Hassium Facts

Hassium Facts
Hassium (Hs) is a synthetic element with an atomic number of 108. This verifies that there are 108 protons present in the nucleus of hassium's atoms.
Interesting Hassium Facts:
Peter Armbruster, Gottfried Munzenberg, and their colleagues discovered hassium in 1984, around the same time that they discovered bohrium.
The element was named after Hesse, the German state.
A Soviet scientist, Victor Cherdyntsev, was the first to claim in 1968 that he had discovered naturally occurring hassium in a sample of molybdenite.
A Russian team was the first to attempt to synthesize hassium in 1978, but were unsuccessful.
Five years later, the same team attempted to produce other isotopes of hassium again, and synthesized Hs-270, Hs-264, and Hs-263.
A repeat of the experiment that first produced H-264 in 1983 was successful in 1984.
The highly controversial Transfermium Wars, referring to the elements after fermium in which the IUPAC settled disputes over elements 104 through 108, led to the assigning of a placeholder in position 108 until hassium could be synthesized.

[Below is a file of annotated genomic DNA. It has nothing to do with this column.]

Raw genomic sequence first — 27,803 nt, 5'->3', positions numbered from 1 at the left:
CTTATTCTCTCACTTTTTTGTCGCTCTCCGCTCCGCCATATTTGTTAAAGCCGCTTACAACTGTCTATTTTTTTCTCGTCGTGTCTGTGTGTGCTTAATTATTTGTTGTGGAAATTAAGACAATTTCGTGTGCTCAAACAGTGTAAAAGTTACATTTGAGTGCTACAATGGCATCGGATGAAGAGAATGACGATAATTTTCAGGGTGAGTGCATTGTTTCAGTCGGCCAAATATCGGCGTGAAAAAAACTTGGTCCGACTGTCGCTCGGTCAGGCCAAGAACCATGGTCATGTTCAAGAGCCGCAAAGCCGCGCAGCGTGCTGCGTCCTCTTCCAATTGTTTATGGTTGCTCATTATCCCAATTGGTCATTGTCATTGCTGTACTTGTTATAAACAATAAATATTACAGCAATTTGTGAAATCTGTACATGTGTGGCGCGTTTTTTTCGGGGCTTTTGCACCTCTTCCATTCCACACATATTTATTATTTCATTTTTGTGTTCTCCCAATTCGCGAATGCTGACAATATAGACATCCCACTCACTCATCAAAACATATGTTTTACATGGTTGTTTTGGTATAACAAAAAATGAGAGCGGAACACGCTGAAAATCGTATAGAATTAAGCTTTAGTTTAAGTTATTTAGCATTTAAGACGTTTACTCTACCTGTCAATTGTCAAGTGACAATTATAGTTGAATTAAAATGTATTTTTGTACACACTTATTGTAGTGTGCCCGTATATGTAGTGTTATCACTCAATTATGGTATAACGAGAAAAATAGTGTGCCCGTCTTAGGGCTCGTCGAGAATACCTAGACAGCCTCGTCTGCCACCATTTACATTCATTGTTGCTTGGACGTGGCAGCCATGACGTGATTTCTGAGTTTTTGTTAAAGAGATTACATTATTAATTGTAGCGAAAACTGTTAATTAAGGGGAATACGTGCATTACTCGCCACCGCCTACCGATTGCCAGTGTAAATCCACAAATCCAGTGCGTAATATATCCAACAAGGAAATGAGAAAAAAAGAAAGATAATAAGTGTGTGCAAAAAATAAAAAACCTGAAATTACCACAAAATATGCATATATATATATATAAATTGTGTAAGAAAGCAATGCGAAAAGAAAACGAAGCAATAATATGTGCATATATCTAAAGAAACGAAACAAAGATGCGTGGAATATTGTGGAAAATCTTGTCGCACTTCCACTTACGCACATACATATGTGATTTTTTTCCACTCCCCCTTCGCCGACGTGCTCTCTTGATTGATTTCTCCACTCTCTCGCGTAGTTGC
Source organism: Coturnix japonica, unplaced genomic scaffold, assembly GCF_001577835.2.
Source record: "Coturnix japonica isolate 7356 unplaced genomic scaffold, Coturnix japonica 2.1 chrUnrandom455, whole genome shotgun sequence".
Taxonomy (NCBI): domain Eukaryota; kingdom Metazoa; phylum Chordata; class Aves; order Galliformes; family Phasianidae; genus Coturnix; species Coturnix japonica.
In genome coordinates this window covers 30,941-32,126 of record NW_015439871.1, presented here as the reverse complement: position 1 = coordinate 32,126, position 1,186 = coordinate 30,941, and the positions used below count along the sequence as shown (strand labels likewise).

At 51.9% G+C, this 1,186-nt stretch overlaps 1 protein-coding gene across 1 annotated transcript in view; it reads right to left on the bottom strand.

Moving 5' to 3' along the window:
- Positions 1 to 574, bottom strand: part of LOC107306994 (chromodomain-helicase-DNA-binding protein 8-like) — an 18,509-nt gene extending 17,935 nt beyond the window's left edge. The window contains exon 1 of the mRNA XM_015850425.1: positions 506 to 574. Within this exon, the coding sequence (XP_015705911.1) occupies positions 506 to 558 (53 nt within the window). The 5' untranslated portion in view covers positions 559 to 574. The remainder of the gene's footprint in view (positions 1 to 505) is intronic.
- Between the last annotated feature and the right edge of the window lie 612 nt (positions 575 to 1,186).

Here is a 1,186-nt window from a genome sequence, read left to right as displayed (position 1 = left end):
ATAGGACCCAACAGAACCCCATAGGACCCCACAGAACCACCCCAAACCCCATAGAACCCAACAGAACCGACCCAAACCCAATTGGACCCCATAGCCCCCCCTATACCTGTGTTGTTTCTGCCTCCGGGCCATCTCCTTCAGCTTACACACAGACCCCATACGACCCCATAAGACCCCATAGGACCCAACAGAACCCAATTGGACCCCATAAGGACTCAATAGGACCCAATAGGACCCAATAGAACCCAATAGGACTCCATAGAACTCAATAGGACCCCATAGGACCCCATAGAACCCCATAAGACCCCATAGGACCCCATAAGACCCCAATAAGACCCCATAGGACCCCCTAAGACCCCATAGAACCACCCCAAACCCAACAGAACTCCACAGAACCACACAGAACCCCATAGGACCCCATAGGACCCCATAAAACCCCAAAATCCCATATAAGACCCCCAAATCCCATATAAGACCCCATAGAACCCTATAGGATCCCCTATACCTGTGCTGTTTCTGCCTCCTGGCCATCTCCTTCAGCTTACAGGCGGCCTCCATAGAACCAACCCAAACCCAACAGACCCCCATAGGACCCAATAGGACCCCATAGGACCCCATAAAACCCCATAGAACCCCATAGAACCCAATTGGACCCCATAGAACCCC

The matter was not officially resolved until 1997.
As a radioactive, synthetic element, hassium does not occur naturally on Earth.
Hassium samples throughout its history have only included a handful of atoms.
The first sample of hassium was synthesized through a nuclear reaction that fused an isotope of lead with an isotope of iron, Pb-208 and Fe-58.
Hassium decays so quickly that researchers do not expect to ever see an observable amount of the element.
The element belongs to the group 8 series and is a member of the transactinide elements.
Despite not having observable samples, researchers theorize that it should behave much like the heavier elements in group 8, like osmium.
Should a large quantity of hassium ever be present, scientists expect it to be a silvery-colored metal that reacts quite readily with oxygen in the air to create a highly volatile tetroxide.
This chemical property theory is based on its position on the periodic table with respect to other elements in its groups.
Due to the radioactive nature of hassium's isotopes and the rate of decay, no primordial hassium is thought to exist on Earth.

Related Links:
Facts
Periodic Table Facts
Animals Facts